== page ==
By Dom Walbanke on Small Business UK – Advice and Ideas for UK Small Businesses and SMEs
There was an eclectic mix of propositions for all seasons in this season finale, but would the dragons part with their cash?
First up the lift was a pumped-up David Hellard. “We’re all about energising Britain” he beamed, jumping with excitement before entering the den.
The pitch got off to a rather cringey start as David sang his brand’s jingle (what’s that German word for feeling embarrassment on someone else’s behalf?) before ripping open his shirt to reveal a Superman t-shirt.
He was after £60,000 for 5 per cent of his caffeine chew business, Caffeine Bullet. Not sure there are any energy chews left after that pitch, David.
He was very quickly brought back down to earth by Deborah Meaden, who picked up on the non-recyclable packaging. She was more upset, though, that David narrowed her value to only tackling the environmental impact (pro tip: NEVER specify what a dragon can bring to the table or pick one out, they will take it very personally).
Luckily, Peter Jones really liked the product, urging Steven to join him in an offer. “I would do that,” Steven said, “at 25 per cent but you have to give me your answer within the next 10 seconds.”
“No, no, that’s not fair. That’s not on,” protested Deborah.
“It’s my money!” Steven bit back.
Sure enough, within 10 seconds, David bit the bullet and agreed to a 25 per cent share, reduced to 20 if the money is returned within 24 months. Amazing what caffeine can do, isn’t it?
Matt Jones was next, looking for £66,000 in return for 5 per cent of his hair and skincare business for men, Mesoa. His business looks to educate men, not just on their skin and hair, but their wellbeing too after struggling with mental health himself.
Matt revealed he had made a net loss of £248,000 in his first year, injecting £423,000 of his own cash into the business. News he sold his previous business for “a few million pounds” bought him some leeway after that hairy bit of info, but the £1.3m valuation was hair-raising.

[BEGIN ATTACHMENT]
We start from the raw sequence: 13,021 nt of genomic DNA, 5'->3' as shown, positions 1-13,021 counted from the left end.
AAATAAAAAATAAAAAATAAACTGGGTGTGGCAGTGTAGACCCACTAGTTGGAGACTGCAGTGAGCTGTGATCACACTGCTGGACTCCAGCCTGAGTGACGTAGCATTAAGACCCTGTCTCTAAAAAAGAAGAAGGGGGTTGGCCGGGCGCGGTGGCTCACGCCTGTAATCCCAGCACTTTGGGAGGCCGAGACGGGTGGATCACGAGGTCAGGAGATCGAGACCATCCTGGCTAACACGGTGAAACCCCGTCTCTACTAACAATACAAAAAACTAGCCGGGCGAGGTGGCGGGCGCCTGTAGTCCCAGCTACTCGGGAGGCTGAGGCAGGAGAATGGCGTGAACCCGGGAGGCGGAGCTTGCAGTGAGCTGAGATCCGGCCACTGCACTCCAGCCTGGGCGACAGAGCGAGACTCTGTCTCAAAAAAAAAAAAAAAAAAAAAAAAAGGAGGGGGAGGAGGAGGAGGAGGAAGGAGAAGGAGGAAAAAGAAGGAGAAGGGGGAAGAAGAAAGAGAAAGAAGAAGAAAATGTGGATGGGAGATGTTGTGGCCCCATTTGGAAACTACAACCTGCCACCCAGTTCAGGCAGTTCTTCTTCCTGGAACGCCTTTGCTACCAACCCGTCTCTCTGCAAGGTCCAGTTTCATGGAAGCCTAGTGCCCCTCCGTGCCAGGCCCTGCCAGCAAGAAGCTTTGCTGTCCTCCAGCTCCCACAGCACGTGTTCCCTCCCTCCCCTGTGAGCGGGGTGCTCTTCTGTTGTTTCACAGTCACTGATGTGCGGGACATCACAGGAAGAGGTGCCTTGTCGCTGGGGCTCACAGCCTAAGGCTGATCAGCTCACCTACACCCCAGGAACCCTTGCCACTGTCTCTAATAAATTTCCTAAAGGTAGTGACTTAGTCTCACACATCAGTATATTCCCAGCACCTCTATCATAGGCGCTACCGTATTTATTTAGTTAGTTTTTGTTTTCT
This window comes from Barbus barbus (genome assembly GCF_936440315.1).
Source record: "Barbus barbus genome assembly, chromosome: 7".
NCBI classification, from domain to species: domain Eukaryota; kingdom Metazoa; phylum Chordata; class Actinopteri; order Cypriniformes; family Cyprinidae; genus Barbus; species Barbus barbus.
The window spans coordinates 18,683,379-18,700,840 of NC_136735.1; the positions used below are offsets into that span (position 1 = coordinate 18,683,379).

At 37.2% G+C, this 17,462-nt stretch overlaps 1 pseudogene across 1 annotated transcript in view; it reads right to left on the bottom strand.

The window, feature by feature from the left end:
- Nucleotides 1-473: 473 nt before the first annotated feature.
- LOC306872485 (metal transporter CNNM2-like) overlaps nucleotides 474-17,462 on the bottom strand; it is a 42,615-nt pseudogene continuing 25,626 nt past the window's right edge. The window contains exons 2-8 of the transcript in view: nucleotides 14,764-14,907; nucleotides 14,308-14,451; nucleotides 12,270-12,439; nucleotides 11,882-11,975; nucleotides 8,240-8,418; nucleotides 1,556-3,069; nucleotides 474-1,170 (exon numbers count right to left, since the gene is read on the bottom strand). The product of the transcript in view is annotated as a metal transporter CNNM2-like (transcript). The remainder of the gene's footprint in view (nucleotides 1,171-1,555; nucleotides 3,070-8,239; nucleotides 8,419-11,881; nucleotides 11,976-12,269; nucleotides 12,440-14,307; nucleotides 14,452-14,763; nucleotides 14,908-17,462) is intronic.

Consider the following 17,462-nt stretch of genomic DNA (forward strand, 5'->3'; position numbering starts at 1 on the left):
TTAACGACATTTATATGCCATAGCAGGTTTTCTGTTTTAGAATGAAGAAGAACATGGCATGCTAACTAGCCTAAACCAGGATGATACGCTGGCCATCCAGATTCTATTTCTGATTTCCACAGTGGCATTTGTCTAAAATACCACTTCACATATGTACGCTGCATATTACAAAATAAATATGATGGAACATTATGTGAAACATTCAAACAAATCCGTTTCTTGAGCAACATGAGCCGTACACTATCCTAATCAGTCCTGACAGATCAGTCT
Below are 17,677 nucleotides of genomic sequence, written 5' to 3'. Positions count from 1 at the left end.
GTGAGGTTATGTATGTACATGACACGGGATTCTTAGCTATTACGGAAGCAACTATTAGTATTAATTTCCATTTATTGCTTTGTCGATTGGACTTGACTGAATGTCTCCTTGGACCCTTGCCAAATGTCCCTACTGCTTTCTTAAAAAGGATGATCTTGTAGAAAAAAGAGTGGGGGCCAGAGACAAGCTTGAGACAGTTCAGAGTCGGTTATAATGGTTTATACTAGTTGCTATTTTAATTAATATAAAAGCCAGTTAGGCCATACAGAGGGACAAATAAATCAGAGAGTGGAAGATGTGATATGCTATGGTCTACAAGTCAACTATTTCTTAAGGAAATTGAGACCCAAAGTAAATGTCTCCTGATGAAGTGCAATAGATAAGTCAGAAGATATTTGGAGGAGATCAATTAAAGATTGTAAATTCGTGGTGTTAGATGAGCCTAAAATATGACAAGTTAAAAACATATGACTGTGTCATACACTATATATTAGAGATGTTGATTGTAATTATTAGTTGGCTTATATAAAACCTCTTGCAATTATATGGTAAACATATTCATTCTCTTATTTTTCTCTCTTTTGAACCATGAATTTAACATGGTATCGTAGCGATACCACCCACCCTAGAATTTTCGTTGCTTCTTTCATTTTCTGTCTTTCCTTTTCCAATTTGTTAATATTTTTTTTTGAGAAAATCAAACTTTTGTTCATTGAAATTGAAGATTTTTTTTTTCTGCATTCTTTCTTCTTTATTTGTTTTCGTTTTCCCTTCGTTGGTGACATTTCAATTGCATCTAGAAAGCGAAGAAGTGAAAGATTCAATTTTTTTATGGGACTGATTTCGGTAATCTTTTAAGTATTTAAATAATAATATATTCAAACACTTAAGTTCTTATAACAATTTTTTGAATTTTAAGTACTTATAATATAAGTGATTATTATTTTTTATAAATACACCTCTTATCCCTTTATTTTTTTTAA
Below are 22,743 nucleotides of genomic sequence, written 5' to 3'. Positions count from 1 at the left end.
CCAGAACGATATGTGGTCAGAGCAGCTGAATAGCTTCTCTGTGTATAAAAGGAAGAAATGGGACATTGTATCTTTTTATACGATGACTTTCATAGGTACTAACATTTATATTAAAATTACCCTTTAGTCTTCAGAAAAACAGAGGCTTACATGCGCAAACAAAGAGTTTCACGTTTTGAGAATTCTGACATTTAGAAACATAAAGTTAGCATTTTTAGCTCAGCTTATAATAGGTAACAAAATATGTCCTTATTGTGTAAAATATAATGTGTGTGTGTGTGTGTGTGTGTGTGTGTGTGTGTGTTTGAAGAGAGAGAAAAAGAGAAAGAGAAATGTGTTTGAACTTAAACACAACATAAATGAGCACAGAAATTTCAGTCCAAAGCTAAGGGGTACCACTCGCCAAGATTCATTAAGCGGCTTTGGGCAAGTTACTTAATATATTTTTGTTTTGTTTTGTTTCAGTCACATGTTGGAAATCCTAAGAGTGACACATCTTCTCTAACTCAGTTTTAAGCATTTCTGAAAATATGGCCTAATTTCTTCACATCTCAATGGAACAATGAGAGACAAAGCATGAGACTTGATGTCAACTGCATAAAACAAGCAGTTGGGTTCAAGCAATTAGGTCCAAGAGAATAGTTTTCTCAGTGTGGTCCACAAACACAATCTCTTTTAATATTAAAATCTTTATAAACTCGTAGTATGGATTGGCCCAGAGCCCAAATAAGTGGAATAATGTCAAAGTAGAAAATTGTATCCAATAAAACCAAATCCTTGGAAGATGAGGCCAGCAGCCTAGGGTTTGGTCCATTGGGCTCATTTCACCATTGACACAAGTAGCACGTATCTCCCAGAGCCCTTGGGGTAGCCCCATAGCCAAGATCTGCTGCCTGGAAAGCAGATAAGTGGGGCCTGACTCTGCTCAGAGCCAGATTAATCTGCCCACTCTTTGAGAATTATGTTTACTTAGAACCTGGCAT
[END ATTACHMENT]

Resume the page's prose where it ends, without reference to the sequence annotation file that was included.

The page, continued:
“This is a dreamland valuation,” Touker said, getting under the skin of Matt’s numbers. “I like what you do but you need a magic wand.”
Touker clearly thought he possessed the magic touch to turn this business’s fortunes around, though, making an offer of all the money for 35 per cent, which was accepted.
All eyes were on former newsreader Dan Baker and Jonathan Pyckett, who were next into the den. They were searching for an investment of £150,000 in return for a 15 per cent stake in their moveable webcam business.
Their product aims to combat the lack of eye contact in videoconferencing due to the position of the camera.
Unfortunately, the dragons didn’t see eye to eye with this one.
The screen-friendly solution impressed Sara Davies, but the protectability didn’t. It was also too early for Touker and Deborah, who thought the duo would be too slow to get the product into production and get overtaken by competition. Steven, meanwhile, just found the contraption too clunky for his liking.
Last through the doors were best friends Natalie Duvall and Alison Burton with their diverse Christmas decoration business, March Muses. They were after £50,000 in return for a 15 per cent slice.
“When putting up Christmas tree decorations, my seven-year-old daughter turned to me and asked, ‘Can fairies be black?’” Natalie recollected. That question prompted the duo to set up their company, which turned around £75,000 while the two were working full-time jobs as single mums.
Unfortunately, the dragons didn’t think the business was investable. But after Natalie and Alison mentioned the media coverage they have already received and the orders that came off the back of it, minds started to change.
In the end, they wrapped up a deal with Peter and Deborah, who offered all the money for 30 per cent.
Christmas really did come early for these two.
More on Dragons’ Den
Dragons’ Den – sharing is caring, S19, Ep 13
Dragons’ Den: our dragons lock horns – S19, Ep 12
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